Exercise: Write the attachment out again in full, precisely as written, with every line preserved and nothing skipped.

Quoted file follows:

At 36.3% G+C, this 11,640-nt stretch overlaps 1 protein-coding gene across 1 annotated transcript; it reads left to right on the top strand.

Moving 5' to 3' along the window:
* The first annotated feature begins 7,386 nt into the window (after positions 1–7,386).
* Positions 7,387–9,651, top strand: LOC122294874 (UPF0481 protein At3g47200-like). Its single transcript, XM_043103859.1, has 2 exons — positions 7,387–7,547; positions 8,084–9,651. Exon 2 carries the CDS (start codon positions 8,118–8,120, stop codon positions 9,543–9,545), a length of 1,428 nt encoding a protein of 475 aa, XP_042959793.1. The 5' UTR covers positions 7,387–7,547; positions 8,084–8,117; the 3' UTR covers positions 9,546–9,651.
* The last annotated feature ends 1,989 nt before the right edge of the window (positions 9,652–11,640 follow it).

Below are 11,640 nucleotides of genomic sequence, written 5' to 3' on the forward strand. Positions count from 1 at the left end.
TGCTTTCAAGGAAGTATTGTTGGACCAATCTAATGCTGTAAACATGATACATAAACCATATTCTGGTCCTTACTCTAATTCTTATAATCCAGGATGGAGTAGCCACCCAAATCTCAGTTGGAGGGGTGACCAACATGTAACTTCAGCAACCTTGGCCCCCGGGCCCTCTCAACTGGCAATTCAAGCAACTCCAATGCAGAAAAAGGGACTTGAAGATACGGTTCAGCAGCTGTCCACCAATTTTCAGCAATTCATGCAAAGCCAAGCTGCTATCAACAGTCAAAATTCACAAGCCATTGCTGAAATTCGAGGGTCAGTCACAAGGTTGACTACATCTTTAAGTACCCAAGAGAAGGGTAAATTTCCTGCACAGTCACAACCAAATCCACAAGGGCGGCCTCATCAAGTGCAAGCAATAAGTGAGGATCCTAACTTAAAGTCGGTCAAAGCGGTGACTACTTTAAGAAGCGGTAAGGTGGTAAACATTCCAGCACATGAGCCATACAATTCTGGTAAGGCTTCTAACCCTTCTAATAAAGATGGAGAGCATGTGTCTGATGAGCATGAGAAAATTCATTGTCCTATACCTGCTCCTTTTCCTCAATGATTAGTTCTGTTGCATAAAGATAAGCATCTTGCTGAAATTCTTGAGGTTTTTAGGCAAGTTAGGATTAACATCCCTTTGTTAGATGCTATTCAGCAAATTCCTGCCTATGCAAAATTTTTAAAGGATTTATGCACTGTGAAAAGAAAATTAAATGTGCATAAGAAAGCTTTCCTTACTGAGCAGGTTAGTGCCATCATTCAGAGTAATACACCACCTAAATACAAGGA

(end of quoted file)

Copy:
At 36.3% G+C, this 11,640-nt stretch overlaps 1 protein-coding gene across 1 annotated transcript; it reads left to right on the top strand.

Moving 5' to 3' along the window:
* The first annotated feature begins 7,386 nt into the window (after positions 1–7,386).
* Positions 7,387–9,651, top strand: LOC122294874 (UPF0481 protein At3g47200-like). Its single transcript, XM_043103859.1, has 2 exons — positions 7,387–7,547; positions 8,084–9,651. Exon 2 carries the CDS (start codon positions 8,118–8,120, stop codon positions 9,543–9,545), a length of 1,428 nt encoding a protein of 475 aa, XP_042959793.1. The 5' UTR covers positions 7,387–7,547; positions 8,084–8,117; the 3' UTR covers positions 9,546–9,651.
* The last annotated feature ends 1,989 nt before the right edge of the window (positions 9,652–11,640 follow it).

Below are 11,640 nucleotides of genomic sequence, written 5' to 3' on the forward strand. Positions count from 1 at the left end.
TGCTTTCAAGGAAGTATTGTTGGACCAATCTAATGCTGTAAACATGATACATAAACCATATTCTGGTCCTTACTCTAATTCTTATAATCCAGGATGGAGTAGCCACCCAAATCTCAGTTGGAGGGGTGACCAACATGTAACTTCAGCAACCTTGGCCCCCGGGCCCTCTCAACTGGCAATTCAAGCAACTCCAATGCAGAAAAAGGGACTTGAAGATACGGTTCAGCAGCTGTCCACCAATTTTCAGCAATTCATGCAAAGCCAAGCTGCTATCAACAGTCAAAATTCACAAGCCATTGCTGAAATTCGAGGGTCAGTCACAAGGTTGACTACATCTTTAAGTACCCAAGAGAAGGGTAAATTTCCTGCACAGTCACAACCAAATCCACAAGGGCGGCCTCATCAAGTGCAAGCAATAAGTGAGGATCCTAACTTAAAGTCGGTCAAAGCGGTGACTACTTTAAGAAGCGGTAAGGTGGTAAACATTCCAGCACATGAGCCATACAATTCTGGTAAGGCTTCTAACCCTTCTAATAAAGATGGAGAGCATGTGTCTGATGAGCATGAGAAAATTCATTGTCCTATACCTGCTCCTTTTCCTCAATGATTAGTTCTGTTGCATAAAGATAAGCATCTTGCTGAAATTCTTGAGGTTTTTAGGCAAGTTAGGATTAACATCCCTTTGTTAGATGCTATTCAGCAAATTCCTGCCTATGCAAAATTTTTAAAGGATTTATGCACTGTGAAAAGAAAATTAAATGTGCATAAGAAAGCTTTCCTTACTGAGCAGGTTAGTGCCATCATTCAGAGTAATACACCACCTAAATACAAGGA